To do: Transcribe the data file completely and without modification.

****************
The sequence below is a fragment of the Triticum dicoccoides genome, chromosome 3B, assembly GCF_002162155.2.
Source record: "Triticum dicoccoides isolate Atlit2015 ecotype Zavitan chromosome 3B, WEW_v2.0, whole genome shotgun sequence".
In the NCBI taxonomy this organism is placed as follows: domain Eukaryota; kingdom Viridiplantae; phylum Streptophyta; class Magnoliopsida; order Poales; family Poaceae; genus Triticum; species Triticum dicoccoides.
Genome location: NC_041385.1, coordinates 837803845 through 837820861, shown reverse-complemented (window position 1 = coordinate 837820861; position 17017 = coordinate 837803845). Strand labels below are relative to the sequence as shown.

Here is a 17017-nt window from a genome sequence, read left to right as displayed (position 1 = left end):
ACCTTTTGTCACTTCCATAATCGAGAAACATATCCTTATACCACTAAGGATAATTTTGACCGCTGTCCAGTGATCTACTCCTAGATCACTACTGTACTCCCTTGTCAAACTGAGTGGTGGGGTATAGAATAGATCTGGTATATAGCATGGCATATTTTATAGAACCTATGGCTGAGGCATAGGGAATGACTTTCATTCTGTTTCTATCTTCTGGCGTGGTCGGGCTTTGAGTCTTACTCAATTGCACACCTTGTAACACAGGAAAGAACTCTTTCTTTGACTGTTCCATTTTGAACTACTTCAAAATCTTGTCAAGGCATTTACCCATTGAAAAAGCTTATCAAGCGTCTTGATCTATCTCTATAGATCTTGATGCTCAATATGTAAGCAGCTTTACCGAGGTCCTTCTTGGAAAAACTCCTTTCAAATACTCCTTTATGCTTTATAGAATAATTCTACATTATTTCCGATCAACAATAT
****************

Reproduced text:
The sequence below is a fragment of the Triticum dicoccoides genome, chromosome 3B, assembly GCF_002162155.2.
Source record: "Triticum dicoccoides isolate Atlit2015 ecotype Zavitan chromosome 3B, WEW_v2.0, whole genome shotgun sequence".
In the NCBI taxonomy this organism is placed as follows: domain Eukaryota; kingdom Viridiplantae; phylum Streptophyta; class Magnoliopsida; order Poales; family Poaceae; genus Triticum; species Triticum dicoccoides.
Genome location: NC_041385.1, coordinates 837803845 through 837820861, shown reverse-complemented (window position 1 = coordinate 837820861; position 17017 = coordinate 837803845). Strand labels below are relative to the sequence as shown.

Here is a 17017-nt window from a genome sequence, read left to right as displayed (position 1 = left end):
ACCTTTTGTCACTTCCATAATCGAGAAACATATCCTTATACCACTAAGGATAATTTTGACCGCTGTCCAGTGATCTACTCCTAGATCACTACTGTACTCCCTTGTCAAACTGAGTGGTGGGGTATAGAATAGATCTGGTATATAGCATGGCATATTTTATAGAACCTATGGCTGAGGCATAGGGAATGACTTTCATTCTGTTTCTATCTTCTGGCGTGGTCGGGCTTTGAGTCTTACTCAATTGCACACCTTGTAACACAGGAAAGAACTCTTTCTTTGACTGTTCCATTTTGAACTACTTCAAAATCTTGTCAAGGCATTTACCCATTGAAAAAGCTTATCAAGCGTCTTGATCTATCTCTATAGATCTTGATGCTCAATATGTAAGCAGCTTTACCGAGGTCCTTCTTGGAAAAACTCCTTTCAAATACTCCTTTATGCTTTATAGAATAATTCTACATTATTTCCGATCAACAATAT